The Tennessee-Ole Miss football series, first played in 1902 (Nov. 15 in Memphis - Tennessee 11, Ole Miss 10), has had quite a history in the 63 games played thus far. Tennessee leads the series with 43 wins, against 19 losses and one tie.
The series has been played in Knoxville, at two venues in Memphis (Crump Stadium and Liberty Bowl Memorial Stadium), in Jackson (the one in Mississippi), and on campus in Oxford.
Four games stand out historically in the series. In 1958, Tennessee was 2-5 coming into the Homecoming clash on Nov. 15 with the No. 7 Rebels, who were 7-1, 14-point favorites, and headed toward the Cotton Bowl.
Ole Miss was ahead 16-6 at the half, and all seemed well for the Rebels, but things turned around after intermission for the Vols.
Neyle Sollee scored a third-quarter touchdown, and, in the fourth period, Gene Etter made one of the great runs in Tennessee history, scooting 75 yards for a touchdown to give the Vols the lead. He looked to be stopped around the 50, lost his shoe, and kept running, all the way to the north end zone.
Ole Miss had one rally left, and marched down the field for a game-winning field-goal try. Bob Khayat, who had kicked one earlier, misfired from 20 yards out, and the Vols had the victory. Ole Miss ended up in the Gator Bowl with an 8-2 record, defeating Florida, 7-3.
Bowden Wyatt was flabbergasted by Etter's effort.
"Bless his heart," Wyatt said. "That's all I can say-Bless his heart."
The Vols would not defeat the Rebels again until 1967, losing eight in a row. That burden weighed heavy on the Vols as they headed to Memphis in Doug Dickey's fourth year.
The Vols broke the streak decisively with a 20-7 win. The Vols' front line of Bob Johnson, John Boynton, Joe Graham, Charles Rosenfelder, and Elliott Gammage dominated up front, while Vol defenders forced two fumbles and intercepted four passes.
Walter Chadwick scored a touchdown and tossed a TD pass, left-handed, to tight end Terry Dalton. It was Walter's second TD toss of the season, the first coming to tight end Ken DeLong in the Alabama game.
The Vols returned home with an Orange Bowl bid in Bob Woodruff's coat pocket and a tumultuous welcome, complete with bonfire, near the site of today's HPER Building.
The No. 11 Vols scored a 31-0 victory the next year at Neyland Stadium, intercepting seven passes off a sophomore quarterback named Archie Manning. Richard Pickens, who led the SEC in rushing, had 122 yards on 16 carries.
Bubba Wyche threw TD passes to Gary Kreis, Bill Baker, and Lester McClain, and Bobby Scott threw another TD pass to McClain from 3 yards out. All-America linebacker Steve Kiner, playing with a broken wrist, had 12 tackles and recovered two fumbles and was named AP lineman of the week.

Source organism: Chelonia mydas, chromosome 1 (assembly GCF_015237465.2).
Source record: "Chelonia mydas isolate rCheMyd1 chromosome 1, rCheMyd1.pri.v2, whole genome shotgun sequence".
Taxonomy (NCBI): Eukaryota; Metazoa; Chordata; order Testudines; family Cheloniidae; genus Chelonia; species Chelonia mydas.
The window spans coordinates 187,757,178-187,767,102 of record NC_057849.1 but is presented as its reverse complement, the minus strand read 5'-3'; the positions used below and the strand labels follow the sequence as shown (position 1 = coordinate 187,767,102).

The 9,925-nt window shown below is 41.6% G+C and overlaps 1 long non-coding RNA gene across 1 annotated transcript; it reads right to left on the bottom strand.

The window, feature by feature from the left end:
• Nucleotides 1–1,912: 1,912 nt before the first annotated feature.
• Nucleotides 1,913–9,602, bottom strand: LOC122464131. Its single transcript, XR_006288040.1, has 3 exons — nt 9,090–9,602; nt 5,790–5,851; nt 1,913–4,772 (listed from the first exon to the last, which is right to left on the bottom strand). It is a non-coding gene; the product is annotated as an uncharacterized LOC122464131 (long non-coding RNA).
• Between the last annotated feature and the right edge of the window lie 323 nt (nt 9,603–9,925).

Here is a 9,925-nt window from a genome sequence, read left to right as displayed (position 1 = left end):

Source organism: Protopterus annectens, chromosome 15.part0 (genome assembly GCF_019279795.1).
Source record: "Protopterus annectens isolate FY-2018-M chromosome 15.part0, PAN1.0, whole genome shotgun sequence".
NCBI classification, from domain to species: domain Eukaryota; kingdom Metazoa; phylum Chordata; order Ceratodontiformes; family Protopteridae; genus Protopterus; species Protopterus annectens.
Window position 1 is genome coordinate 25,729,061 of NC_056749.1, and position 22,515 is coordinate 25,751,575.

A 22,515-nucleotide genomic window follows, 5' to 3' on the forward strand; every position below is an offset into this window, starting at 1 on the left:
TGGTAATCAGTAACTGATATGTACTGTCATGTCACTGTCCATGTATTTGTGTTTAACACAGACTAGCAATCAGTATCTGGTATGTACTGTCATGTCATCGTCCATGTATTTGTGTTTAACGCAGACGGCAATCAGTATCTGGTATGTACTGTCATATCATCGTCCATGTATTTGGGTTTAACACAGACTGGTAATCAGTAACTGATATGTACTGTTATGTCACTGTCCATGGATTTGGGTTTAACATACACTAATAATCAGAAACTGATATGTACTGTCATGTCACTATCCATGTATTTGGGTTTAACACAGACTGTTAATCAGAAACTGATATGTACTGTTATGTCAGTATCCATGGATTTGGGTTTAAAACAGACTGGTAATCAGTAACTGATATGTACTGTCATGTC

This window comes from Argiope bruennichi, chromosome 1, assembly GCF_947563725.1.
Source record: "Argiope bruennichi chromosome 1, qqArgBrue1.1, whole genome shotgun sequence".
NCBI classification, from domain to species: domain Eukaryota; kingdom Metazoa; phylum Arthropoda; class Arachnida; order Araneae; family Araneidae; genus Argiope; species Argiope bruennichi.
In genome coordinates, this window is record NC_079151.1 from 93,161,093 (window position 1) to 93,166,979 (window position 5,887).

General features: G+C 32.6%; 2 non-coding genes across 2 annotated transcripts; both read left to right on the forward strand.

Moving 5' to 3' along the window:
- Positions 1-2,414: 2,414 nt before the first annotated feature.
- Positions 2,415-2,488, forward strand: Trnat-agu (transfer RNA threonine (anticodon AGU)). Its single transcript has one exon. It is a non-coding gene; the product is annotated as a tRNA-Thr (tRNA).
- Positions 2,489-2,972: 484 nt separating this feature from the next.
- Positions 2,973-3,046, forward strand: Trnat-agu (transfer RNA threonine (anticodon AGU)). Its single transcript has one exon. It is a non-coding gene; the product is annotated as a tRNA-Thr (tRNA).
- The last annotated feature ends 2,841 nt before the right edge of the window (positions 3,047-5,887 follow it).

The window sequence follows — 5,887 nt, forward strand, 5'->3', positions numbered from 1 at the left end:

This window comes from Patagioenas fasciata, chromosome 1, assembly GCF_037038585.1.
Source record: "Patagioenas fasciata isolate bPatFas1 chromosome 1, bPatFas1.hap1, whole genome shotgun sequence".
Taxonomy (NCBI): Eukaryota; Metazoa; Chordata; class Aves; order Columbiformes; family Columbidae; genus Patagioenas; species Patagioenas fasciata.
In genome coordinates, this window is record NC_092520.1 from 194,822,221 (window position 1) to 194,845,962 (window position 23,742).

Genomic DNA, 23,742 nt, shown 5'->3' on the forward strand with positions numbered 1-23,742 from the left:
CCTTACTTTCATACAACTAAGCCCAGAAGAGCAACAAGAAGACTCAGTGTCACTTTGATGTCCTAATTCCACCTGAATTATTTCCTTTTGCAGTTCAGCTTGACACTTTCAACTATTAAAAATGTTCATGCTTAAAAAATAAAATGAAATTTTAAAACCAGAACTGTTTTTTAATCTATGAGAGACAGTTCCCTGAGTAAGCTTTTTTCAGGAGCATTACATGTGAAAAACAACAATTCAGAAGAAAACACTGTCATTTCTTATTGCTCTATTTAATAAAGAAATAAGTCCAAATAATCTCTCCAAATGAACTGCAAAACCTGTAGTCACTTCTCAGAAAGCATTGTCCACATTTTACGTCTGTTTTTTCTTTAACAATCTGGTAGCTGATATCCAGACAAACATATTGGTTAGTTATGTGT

In 1969, Tennessee headed to Jackson with a 7-0 record and No. 3 national ranking for a game against the No. 18 Rebels. The contest ended up Ole Miss 38, Tennessee 0, in one of the longest days any Tennessee team or group of fans have ever spent in any stadium.
Tennessee trailed 21-0 at the end of the first quarter, and it didn't get any better after that. Ole Miss, playing at an emotional high, simply dominated the game. It was the Vols' worst defeat since a 51-7 loss to Vanderbilt in 1923.
"We want Tennessee - more than anyone else wants 'em," Manning had said before the game. "They can be had. They weren't 31 points better than us last year, or this year."
The Vols ended up winning the SEC title that year, but ended up in the Gator Bowl, losing to Florida 14-13. Ole Miss went to the Sugar Bowl, defeating Arkansas, 27-22.
"The humiliating defeat shocked some fans, angered some, and disappointed them all," wrote Russ Bebb, then at the Knoxville Journal. "As the victories had piled up, too many of them had been caught up in the notion that these Vols were simply unbeatable."
Tennessee fans, and the program itself, recovered very nicely, with seasons of 11-1, 10-2, and 10-2 to begin the decade of the 1970s.
In earlier years, there was always something special about Ole Miss showing up in Knoxville, Memphis, or Jackson in the blue jerseys and gray pants, contrasted against Tennessee's orange and white.
There was something special about the atmosphere surrounding the game, with the west side press box shadows covering the field in the early part of the November afternoon.
Tennessee and Ole Miss don't play as regularly as they used to, but the memories are still good ones, whenever the Vols and Rebels square off.
There's just one request. Could Ole Miss show up in the light gray uniforms they wore against Auburn?
That would be a nice touch.
Tom Mattingly is a freelance contributor.